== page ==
By: Brandon Auerbach
St. John’s University School of Law
American Bankruptcy Institute Law Review Staff Member
In certain instances, a debtor may propose a plan under chapter 11 of title 11 of the United States Code (the “Bankruptcy Code”) that would, upon confirmation, enjoin creditors from pursuing their claims against the debtor and non-debtor entities. In In re FirstEnergy Sols. Corp. the United States Bankruptcy Court for the Northern District of Ohio held that a bankruptcy plan that enjoined creditors from pursuing claims against non-debtor entities associated with a debtor was “patently unconfirmable.” On March 31, 2018, FirstEnergy Corporation and six affiliates (collectively, the “FE Debtors”) filed voluntary petitions for relief under chapter 11 of the Bankruptcy Code with the Ohio Bankruptcy Court. The FE Debtors historically shared corporate level services with non-debtor affiliates (collectively, the “FE Non-Debtor Parties”). The FE Debtors and FE Non-Debtor Parties were party to certain intercompany agreements related to the “core generation of business,” which included power purchase agreements, operating and maintenance agreements and fuel supply agreements.
The FE Debtors proposed a plan where creditors would release and be enjoined from pursuing claims against the FE Non-Debtor Parties stemming from their association with the FE Corp. Debtor Parties (the “FE Non-Debtor Parties’ Third-Party Release”). No creditor or party in interest objected to the FE Non-Debtor Parties’ Third-Party Release. However, the bankruptcy court ultimately found that releasing the Non-Debtor Parties of liability from creditors’ claims would contravene existing case law and the Bankruptcy Code.
Under 11 U.S.C. § 1123(b)(6), the proper inquiry is whether a third-party release is consistent with the “appropriate provisions” of the Bankruptcy Code. The FirstEnergy Court followed a seven-step test laid out by the Sixth Circuit in In re Dow Corning Corp. to determine whether a bankruptcy court may enjoin non-consenting creditors from proceeding in a case against a non-debtor. This seven step test considers, among other factors, whether the injunction is “essential” to the organization and whether the affected class has chosen to accept the plan. The Dow Corning test is customarily applied to non-party liability releases involving one primary debtor where non-debtor parties agree to financially contribute to the plan; the proposed release here differed significantly because of its broad scope and potentially preclusive effect on the claims brought by non-consenting creditors. Applying the Dow Corning test, the bankruptcy court found that the FirstEnergy plan was “inconsistent” with the “appropriate provisions” of Section 1123(b)(6) of the Bankruptcy Code.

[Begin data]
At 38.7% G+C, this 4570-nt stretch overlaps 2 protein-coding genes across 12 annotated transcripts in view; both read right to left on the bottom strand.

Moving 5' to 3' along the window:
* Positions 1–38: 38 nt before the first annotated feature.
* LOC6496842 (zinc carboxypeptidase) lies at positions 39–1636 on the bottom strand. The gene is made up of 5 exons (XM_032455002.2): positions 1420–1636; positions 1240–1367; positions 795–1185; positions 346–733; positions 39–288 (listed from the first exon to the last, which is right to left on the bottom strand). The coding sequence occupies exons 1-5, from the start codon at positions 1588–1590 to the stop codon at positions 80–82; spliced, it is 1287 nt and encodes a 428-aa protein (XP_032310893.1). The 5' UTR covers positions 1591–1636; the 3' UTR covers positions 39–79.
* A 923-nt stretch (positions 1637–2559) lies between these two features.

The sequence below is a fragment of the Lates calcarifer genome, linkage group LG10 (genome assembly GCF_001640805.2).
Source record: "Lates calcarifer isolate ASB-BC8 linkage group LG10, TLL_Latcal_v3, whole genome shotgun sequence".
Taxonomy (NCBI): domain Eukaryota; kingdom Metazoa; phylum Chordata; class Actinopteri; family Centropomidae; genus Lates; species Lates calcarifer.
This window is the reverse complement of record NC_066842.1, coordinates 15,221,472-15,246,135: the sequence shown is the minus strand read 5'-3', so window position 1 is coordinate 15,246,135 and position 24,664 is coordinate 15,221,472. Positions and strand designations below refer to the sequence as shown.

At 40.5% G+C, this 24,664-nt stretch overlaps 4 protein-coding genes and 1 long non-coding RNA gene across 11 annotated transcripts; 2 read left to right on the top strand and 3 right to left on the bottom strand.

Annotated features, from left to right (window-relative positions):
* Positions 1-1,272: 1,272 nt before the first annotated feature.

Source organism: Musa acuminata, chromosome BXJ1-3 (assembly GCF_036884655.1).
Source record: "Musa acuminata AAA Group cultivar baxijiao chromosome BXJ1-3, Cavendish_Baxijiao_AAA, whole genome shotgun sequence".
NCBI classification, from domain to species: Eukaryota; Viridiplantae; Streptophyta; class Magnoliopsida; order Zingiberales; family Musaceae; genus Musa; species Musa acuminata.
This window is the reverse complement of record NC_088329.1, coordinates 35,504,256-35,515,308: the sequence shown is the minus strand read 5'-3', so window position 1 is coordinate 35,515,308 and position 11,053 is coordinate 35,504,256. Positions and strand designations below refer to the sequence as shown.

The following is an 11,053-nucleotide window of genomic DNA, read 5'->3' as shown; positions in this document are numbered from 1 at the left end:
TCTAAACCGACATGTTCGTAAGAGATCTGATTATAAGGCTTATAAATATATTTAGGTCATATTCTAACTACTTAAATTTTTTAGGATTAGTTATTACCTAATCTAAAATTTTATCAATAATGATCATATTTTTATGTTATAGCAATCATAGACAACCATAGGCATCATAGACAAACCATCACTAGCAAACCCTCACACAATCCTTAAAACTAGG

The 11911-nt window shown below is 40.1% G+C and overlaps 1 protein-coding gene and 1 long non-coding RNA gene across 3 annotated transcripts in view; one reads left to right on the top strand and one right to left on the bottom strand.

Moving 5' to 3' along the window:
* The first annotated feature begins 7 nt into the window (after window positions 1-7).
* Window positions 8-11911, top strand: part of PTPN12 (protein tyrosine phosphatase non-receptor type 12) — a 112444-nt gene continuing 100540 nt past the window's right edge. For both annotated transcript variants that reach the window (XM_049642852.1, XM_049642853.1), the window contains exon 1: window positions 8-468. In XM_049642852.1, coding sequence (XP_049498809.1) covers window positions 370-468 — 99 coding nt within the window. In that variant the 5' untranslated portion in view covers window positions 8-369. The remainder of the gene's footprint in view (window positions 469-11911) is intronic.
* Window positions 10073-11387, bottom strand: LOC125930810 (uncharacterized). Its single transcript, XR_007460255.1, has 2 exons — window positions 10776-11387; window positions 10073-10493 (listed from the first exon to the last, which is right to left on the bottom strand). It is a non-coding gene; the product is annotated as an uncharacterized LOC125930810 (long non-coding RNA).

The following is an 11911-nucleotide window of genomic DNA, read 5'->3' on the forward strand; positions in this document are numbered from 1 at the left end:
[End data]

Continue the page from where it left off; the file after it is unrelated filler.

There is currently a “nearly even circuit split” among the circuit courts regarding whether bankruptcy courts have the power to release non-debtors from claims held by parties outside the reorganization agreement. The Fifth, Ninth, and Tenth Circuits, have refused to answer this question and have held that non-debtors cannot be discharged of their liability from non-consenting parties. On the other hand, several other circuit courts have much more lenient standards, such as the Fourth Circuit, which allows for the release of liability of non-debtors as long as the creditors agree to the terms of the plan, and the Second and Seventh Circuits which allow for such release of liability, but only in extreme situations. Accordingly, the forum of a debtor’s bankruptcy case is critical to the ability to obtain a non-debtor release.